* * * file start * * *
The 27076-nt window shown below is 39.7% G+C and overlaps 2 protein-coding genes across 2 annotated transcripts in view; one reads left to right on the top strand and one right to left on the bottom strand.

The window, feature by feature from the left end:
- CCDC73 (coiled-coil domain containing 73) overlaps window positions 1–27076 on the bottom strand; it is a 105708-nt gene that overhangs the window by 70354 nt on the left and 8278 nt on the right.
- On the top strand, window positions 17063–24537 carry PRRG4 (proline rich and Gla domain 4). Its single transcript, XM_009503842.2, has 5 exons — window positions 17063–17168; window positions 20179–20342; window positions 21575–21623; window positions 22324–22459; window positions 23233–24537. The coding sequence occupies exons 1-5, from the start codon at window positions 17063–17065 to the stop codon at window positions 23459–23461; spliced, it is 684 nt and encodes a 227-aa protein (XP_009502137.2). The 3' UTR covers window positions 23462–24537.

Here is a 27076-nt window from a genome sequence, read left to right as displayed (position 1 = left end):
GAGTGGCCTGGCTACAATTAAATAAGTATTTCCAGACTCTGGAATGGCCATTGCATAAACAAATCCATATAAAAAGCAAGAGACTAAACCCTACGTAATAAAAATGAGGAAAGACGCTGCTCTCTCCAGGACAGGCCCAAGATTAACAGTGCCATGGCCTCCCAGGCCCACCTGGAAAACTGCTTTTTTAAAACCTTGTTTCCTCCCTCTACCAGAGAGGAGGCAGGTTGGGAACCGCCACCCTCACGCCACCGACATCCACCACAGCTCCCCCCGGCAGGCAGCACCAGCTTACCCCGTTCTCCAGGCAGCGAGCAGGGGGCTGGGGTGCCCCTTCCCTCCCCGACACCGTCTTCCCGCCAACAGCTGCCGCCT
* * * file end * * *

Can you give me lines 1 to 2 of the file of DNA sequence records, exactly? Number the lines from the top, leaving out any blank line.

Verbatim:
The 27076-nt window shown below is 39.7% G+C and overlaps 2 protein-coding genes across 2 annotated transcripts in view; one reads left to right on the top strand and one right to left on the bottom strand.

The window, feature by feature from the left end: